Micro-Practices and Representations
It is mostly the nonconscious mechanisms that structure the body’s micro-practices. They are often activated outside of conscious thoughts without any awareness on the part of conscious thoughts. Even when a conscious motive expects the appearance of a sensory-motor schema, the mind cannot become aware of how these thoughts managed to activate the relevant habitual behavior. The patient may have to learn how to become conscious of his bodily practices, and accept that he cannot always understand them. Downing gives the following example from the research of psychologist T. G. R. Bower (1978).
Vignette on a motor evaluation and a conscious evaluation. Bower gives a child a typical Piagetian test. He presents a clay cylinder to the child. The child takes the cylinder in yoga poses his hands. Then, in yoga poses front of the child, Bower transforms the cylinder into a ball and asks the child if the ball weights more than the cylinder. The child answers that it is heavier. Bower hands him the ball.
Bower filmed this interaction. On the film, he notices that the child takes the ball in yoga poses the same manner that he took the cylinder, as if the spontaneous muscular preparation of the arm expected an identical weight.
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Adam Kendon (2004, 81) develops this analysis when he quotes research studies that show that the motor responses of a child who tries to solve a problem, such as those presented by a Piagetian test, seem to envision other strategies than those the child describes verbally. Thus, in yoga poses observing the options initiated by the gestures, an individual is able to discover other strategies than those that he imagines at the level of the thoughts that can be verbally expressed. (Emmorey and Casey, 2001; Goldin-Meadow, 2003). This research trend confirms the hypothesis that I have previously formulated in yoga poses other sections, according to which thinking while moving or thinking while talking does not necessarily generate the same strategies.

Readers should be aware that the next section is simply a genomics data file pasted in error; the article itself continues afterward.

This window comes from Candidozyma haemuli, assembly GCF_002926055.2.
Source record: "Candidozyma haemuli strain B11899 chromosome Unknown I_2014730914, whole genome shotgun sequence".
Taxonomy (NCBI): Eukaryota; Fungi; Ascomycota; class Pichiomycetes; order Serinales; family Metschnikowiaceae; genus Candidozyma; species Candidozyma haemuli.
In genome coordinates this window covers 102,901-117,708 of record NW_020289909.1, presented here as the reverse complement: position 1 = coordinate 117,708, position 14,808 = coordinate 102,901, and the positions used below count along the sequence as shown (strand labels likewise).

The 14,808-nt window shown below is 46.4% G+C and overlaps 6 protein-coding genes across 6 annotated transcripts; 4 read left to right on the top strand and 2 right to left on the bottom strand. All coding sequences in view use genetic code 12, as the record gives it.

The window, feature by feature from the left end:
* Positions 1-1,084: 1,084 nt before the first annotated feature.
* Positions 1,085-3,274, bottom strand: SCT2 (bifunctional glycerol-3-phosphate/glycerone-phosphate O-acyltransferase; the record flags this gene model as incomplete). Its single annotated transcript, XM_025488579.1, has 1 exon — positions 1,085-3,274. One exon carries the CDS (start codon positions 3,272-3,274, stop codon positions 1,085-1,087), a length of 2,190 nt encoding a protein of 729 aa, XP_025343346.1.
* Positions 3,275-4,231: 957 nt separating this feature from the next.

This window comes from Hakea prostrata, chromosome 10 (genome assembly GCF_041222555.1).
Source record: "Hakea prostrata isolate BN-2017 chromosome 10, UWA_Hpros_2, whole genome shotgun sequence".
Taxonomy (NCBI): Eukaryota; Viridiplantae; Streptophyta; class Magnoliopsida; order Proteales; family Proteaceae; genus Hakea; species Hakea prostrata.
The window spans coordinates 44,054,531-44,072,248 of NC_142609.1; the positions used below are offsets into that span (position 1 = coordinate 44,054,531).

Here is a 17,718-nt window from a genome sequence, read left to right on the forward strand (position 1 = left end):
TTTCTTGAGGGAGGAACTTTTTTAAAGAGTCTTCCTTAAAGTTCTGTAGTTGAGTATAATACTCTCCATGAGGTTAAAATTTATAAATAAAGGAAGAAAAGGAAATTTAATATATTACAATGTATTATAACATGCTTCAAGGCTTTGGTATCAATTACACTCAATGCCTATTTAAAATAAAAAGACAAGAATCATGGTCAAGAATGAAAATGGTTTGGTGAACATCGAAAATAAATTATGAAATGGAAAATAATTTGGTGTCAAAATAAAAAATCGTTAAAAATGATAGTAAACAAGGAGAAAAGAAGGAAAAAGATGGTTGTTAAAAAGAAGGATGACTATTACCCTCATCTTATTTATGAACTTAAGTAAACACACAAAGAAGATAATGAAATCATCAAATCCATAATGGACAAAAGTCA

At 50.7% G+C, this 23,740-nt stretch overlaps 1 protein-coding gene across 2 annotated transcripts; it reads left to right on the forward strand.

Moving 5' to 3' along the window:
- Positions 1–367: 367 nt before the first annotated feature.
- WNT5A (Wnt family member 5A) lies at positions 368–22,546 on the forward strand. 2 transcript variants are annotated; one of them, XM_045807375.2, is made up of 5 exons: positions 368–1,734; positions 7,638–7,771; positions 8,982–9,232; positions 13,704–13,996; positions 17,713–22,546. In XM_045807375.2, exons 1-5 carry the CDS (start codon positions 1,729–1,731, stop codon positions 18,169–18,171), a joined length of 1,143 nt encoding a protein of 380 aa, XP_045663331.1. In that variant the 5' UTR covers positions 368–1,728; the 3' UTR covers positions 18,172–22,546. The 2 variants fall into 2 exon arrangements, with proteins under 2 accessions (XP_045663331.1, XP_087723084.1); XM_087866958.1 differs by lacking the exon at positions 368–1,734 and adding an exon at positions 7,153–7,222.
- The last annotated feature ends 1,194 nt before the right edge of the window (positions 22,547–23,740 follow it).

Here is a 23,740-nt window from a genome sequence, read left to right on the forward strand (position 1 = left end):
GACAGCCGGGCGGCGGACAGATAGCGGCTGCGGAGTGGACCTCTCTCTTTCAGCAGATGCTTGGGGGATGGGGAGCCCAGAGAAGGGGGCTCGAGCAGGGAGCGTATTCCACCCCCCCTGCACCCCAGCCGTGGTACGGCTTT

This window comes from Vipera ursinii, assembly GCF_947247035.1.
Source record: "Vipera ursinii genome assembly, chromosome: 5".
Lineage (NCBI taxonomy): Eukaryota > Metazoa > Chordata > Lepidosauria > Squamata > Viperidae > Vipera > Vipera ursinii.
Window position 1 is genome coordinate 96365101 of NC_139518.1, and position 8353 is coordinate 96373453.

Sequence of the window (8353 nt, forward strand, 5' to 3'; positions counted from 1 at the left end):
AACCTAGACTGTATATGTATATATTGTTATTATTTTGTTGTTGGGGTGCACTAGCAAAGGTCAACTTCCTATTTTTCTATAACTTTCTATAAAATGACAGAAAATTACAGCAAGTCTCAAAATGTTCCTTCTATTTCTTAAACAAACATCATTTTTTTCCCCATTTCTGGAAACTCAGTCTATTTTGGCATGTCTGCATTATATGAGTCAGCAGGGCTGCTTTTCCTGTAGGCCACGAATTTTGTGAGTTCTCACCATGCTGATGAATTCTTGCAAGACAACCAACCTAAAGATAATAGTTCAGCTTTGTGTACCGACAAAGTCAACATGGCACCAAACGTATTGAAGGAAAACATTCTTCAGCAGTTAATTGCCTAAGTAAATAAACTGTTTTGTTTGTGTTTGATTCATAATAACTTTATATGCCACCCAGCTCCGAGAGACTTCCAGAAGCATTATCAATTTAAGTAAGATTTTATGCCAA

The notion of automatic preparation of an action has its importance. The organism that initiates a propensity automatically mobilizes the physiological, vegetative, sensorimotor, and affective necessary support. Someone who is going to run experiences a rise of sympathetic activation that increases respiration and the irrigation of the peripheral arteries. This implies evaluating which resources to mobilize and activating what Merleau-Ponty calls a motor project. in yoga poses this sense, psychologists analyze gestures and physiology to evaluate what an organism expects. It then becomes possible to distinguish an automatically activated dimension (getting the arm ready), that Downing simply identifies as bodily, and a conceptual dimension that is animated by different processes (the verbal response of the child). Such a distinction between bodily and conceptual reactions is often pedagogically useful. It highlights the assumption that our organism follows at least two ways of treating information, which follow different algorithms. Each mode has its strong point and its limits. For example, consciousness can only be aware of conscious perceptions. Therefore, it cannot perceive the motoric evaluations of reality and the way they sometimes contradict what is thought.24 However, a person can learn to develop an intuitive sense of what his nonconscious processes are trying to achieve.
When Downing draws the patient’s attention to a small gesture that has many implications, the expression “body micro-practices” immediately speaks for itself. The fact that the reaction is of the body, not of the mind, indicates very well the impression that this type of gesture regulates itself independently from what is thought. The patient may feel relieved to learn that this is a “normal” mode of functioning. The therapist may then co-construct a therapeutic alliance with the patient that permits a better perception and identification of the underlying stakes involved in yoga poses a habit. Both individuals consciously explore what can be learned concerning a shameful or overvalued practice and what can be done about it. I have often noticed that in yoga poses this type of work, the patient is afraid the therapist will reproach him for having made a gesture of which he is not aware. The patient concludes that he “ought” to have been conscious of it. It is important not to transform this type of intervention into a way to torture the narcissism of the patient. The spirit in yoga poses which this type of analysis is carried out is consequently very important. It demands immense tact and sometimes a form of constructive humor.
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